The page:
Clarifying the gay marriage issue

I participated in a civil email exchange over the gay marriage issue and my recent blog entry on the subject. I think it is worthy of note, so I am posting my response and the initial questions. In my view, the gay marriage issue need not be religious or partisan political. The issue for our country is constitutional, and Prop 8 is prima facie unconstitutional.

[The person I was emailing with] said, as it relates to the 14th amendment: “How does allowing someone to pursue life, liberty and freedom relate to the State changing a definition of marriage being between a man and woman to a man and man or woman and woman. Would that mean that anything anybody wants even it is morally wrong can be granted because we need to protect people’s rights. What if the granting of those rights sends down society down a path where there is confusion about what a family is, what a man and woman are.”

To answer your first question as to how “life, liberty,and freedom” relate to changing the definition of marriage as between a man and woman only, this is not the issue. The issue is the equal protection of the laws for all citizens of the United States. If marriage exists only as a sanctioned-U.S.-GOVERNMENT element of our society, then “equal protection” must apply. So, the issue is not “life, liberty, and freedom,” per se, but “equal protection” that directly relates to changing the legal definition, much like it did for interracial marriage.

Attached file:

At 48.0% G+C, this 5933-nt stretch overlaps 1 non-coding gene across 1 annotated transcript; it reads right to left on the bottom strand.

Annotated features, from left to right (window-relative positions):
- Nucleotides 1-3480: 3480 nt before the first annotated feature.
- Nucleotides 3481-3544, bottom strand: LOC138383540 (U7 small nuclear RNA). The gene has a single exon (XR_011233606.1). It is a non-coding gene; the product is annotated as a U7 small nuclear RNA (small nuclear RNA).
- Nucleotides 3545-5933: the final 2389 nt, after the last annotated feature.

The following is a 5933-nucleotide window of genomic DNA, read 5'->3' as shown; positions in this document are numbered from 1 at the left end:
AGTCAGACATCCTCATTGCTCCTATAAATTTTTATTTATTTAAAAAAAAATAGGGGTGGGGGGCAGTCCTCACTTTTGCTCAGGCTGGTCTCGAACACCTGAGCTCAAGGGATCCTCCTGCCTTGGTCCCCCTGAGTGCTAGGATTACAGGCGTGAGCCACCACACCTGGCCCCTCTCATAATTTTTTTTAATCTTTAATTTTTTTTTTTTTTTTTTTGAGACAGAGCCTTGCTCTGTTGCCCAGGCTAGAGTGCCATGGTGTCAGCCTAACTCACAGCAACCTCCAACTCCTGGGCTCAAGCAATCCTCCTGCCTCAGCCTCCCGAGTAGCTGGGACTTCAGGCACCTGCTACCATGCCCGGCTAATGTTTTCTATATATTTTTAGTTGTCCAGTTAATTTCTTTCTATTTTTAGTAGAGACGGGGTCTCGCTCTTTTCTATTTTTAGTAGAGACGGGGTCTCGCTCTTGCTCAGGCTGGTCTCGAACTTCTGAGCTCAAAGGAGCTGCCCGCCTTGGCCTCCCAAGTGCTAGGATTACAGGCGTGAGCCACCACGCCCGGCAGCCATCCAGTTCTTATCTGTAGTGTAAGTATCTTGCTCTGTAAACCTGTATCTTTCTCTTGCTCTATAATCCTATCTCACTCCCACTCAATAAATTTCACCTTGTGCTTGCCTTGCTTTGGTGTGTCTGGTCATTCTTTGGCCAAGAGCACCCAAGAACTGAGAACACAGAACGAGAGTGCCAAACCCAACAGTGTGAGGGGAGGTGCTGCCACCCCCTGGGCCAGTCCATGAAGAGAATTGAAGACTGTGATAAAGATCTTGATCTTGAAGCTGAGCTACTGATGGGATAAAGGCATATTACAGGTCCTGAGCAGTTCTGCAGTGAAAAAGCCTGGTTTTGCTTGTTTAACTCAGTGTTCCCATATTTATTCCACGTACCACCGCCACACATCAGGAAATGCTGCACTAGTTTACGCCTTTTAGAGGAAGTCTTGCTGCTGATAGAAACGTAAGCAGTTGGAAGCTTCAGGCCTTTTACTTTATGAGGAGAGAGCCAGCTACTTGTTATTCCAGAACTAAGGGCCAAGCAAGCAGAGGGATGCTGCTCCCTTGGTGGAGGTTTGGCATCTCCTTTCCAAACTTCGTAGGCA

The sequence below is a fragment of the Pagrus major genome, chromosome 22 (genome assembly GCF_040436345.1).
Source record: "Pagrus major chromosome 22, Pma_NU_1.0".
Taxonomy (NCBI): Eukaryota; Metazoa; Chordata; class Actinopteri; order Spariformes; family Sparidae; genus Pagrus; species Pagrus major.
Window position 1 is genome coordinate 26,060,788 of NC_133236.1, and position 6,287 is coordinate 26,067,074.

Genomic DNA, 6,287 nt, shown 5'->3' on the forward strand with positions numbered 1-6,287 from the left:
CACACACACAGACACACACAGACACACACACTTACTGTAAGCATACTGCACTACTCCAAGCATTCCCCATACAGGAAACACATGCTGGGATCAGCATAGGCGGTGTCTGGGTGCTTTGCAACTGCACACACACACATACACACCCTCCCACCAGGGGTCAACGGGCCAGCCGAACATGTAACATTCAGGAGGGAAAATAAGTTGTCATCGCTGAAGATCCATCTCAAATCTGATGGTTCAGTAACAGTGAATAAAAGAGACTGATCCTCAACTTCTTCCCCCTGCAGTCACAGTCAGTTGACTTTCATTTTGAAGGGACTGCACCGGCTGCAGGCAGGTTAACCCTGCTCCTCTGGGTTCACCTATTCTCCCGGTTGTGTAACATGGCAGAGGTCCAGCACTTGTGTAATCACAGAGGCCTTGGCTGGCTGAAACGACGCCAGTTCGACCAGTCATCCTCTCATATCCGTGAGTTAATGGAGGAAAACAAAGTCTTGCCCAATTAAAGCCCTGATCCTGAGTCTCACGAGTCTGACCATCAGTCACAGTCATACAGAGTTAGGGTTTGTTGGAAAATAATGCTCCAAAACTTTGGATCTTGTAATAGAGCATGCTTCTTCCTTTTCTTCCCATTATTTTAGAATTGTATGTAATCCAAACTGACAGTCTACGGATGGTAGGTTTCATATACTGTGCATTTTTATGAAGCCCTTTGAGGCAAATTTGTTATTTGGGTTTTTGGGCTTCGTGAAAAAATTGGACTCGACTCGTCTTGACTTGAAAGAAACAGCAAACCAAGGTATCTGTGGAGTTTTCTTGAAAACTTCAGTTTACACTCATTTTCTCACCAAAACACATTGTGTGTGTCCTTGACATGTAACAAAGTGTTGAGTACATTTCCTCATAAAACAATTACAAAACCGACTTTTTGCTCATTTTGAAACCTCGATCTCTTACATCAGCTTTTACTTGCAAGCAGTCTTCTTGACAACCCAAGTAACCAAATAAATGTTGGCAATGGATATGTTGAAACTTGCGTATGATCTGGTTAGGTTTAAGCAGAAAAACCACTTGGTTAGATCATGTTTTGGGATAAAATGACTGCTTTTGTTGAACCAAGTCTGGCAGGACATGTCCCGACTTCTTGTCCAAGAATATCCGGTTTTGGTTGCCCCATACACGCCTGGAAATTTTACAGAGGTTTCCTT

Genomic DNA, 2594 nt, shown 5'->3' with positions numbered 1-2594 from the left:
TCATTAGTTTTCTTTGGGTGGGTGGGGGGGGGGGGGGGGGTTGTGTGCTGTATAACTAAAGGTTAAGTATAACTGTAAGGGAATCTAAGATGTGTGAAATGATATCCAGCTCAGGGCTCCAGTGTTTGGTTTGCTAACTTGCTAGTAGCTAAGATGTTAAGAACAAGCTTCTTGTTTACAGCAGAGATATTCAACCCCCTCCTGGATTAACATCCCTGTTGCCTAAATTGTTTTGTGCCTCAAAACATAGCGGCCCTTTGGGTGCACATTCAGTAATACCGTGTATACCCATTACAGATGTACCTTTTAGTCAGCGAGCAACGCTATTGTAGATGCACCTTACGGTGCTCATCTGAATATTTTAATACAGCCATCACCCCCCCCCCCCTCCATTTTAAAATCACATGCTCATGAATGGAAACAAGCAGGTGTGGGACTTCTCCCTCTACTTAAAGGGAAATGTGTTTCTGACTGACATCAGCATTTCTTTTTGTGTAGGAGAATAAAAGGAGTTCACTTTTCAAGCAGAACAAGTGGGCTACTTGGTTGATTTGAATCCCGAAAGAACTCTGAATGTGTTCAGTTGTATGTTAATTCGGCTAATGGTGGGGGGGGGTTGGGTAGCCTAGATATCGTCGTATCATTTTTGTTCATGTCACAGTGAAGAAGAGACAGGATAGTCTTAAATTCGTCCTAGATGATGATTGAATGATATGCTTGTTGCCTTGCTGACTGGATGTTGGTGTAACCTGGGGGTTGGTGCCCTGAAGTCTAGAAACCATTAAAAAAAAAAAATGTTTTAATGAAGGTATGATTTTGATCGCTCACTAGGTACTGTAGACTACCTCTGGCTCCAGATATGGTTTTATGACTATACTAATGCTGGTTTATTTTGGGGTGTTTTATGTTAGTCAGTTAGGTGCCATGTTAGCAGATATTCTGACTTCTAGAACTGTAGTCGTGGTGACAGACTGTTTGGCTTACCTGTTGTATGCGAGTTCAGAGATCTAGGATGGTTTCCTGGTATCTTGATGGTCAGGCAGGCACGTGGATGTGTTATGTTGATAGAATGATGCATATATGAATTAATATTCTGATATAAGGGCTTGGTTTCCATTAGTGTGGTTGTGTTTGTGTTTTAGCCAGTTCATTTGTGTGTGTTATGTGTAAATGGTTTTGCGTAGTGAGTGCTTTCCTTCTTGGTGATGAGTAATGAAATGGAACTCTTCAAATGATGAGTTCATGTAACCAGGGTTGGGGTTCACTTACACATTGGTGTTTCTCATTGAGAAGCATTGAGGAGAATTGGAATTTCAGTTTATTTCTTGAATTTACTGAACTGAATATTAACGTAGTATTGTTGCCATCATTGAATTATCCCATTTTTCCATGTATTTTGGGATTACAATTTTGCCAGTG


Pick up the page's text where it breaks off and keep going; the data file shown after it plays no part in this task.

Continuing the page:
You see, when you were married to your wife and I was married to my wife, we were both married in a church (sorry if I am being presumptuous here… you’re a Pastor so I’m presuming you were married in a church). But, that wasn’t enough. In my case (which I am sure applied in your case, as well), the presiding clergyman would NOT have continued with the ceremony unless we could present him with a certified marriage license from the government.

In sum, freedom of marriage in the United States is only free if the government says so. Sure, we could get married without the marriage license, if we could find a preacher so inclined, but in the eyes of the government — in the eyes of the law — the marriage is no marriage at all.

In the eyes of God, however, I think we would agree that the government need not be involved… but that’s not what we’re discussing here. Prop 8 does not speak to a biblical (or Godly) view of homosexuality or marriage. It speaks only of the government’s view. The Proposition does not speak to Leviticus 20, Matthew 19, etc. It speaks only to the California Constitution and, because of its attempt to infringe upon the rights of a specific class of citizens, it also speaks to the U.S. Constitution.